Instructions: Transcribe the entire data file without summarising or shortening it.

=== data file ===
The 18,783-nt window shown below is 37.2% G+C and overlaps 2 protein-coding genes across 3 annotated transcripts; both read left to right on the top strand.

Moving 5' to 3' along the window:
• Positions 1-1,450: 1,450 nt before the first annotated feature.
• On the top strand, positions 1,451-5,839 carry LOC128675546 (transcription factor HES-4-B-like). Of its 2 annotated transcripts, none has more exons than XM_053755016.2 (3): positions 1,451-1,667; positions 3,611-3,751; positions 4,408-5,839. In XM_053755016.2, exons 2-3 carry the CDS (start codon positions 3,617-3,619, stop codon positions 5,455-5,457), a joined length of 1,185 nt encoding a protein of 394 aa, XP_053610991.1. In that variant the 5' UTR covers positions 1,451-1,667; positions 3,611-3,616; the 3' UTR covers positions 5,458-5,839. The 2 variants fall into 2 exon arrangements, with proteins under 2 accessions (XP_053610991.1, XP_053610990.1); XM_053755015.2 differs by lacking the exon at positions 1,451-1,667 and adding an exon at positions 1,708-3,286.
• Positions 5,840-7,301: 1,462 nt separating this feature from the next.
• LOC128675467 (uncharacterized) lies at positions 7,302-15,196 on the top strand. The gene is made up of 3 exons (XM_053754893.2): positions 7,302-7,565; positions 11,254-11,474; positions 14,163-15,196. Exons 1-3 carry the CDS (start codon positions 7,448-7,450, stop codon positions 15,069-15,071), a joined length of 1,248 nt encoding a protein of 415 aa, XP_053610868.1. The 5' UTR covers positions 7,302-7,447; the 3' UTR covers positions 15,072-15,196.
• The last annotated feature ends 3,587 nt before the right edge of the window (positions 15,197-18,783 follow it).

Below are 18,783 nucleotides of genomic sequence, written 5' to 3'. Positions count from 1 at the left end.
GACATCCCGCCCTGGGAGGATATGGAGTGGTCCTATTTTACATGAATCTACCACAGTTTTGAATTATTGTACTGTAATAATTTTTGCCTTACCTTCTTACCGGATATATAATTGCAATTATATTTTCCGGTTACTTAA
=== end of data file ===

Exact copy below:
The 18,783-nt window shown below is 37.2% G+C and overlaps 2 protein-coding genes across 3 annotated transcripts; both read left to right on the top strand.

Moving 5' to 3' along the window:
• Positions 1-1,450: 1,450 nt before the first annotated feature.
• On the top strand, positions 1,451-5,839 carry LOC128675546 (transcription factor HES-4-B-like). Of its 2 annotated transcripts, none has more exons than XM_053755016.2 (3): positions 1,451-1,667; positions 3,611-3,751; positions 4,408-5,839. In XM_053755016.2, exons 2-3 carry the CDS (start codon positions 3,617-3,619, stop codon positions 5,455-5,457), a joined length of 1,185 nt encoding a protein of 394 aa, XP_053610991.1. In that variant the 5' UTR covers positions 1,451-1,667; positions 3,611-3,616; the 3' UTR covers positions 5,458-5,839. The 2 variants fall into 2 exon arrangements, with proteins under 2 accessions (XP_053610991.1, XP_053610990.1); XM_053755015.2 differs by lacking the exon at positions 1,451-1,667 and adding an exon at positions 1,708-3,286.
• Positions 5,840-7,301: 1,462 nt separating this feature from the next.
• LOC128675467 (uncharacterized) lies at positions 7,302-15,196 on the top strand. The gene is made up of 3 exons (XM_053754893.2): positions 7,302-7,565; positions 11,254-11,474; positions 14,163-15,196. Exons 1-3 carry the CDS (start codon positions 7,448-7,450, stop codon positions 15,069-15,071), a joined length of 1,248 nt encoding a protein of 415 aa, XP_053610868.1. The 5' UTR covers positions 7,302-7,447; the 3' UTR covers positions 15,072-15,196.
• The last annotated feature ends 3,587 nt before the right edge of the window (positions 15,197-18,783 follow it).

Below are 18,783 nucleotides of genomic sequence, written 5' to 3'. Positions count from 1 at the left end.
GACATCCCGCCCTGGGAGGATATGGAGTGGTCCTATTTTACATGAATCTACCACAGTTTTGAATTATTGTACTGTAATAATTTTTGCCTTACCTTCTTACCGGATATATAATTGCAATTATATTTTCCGGTTACTTAA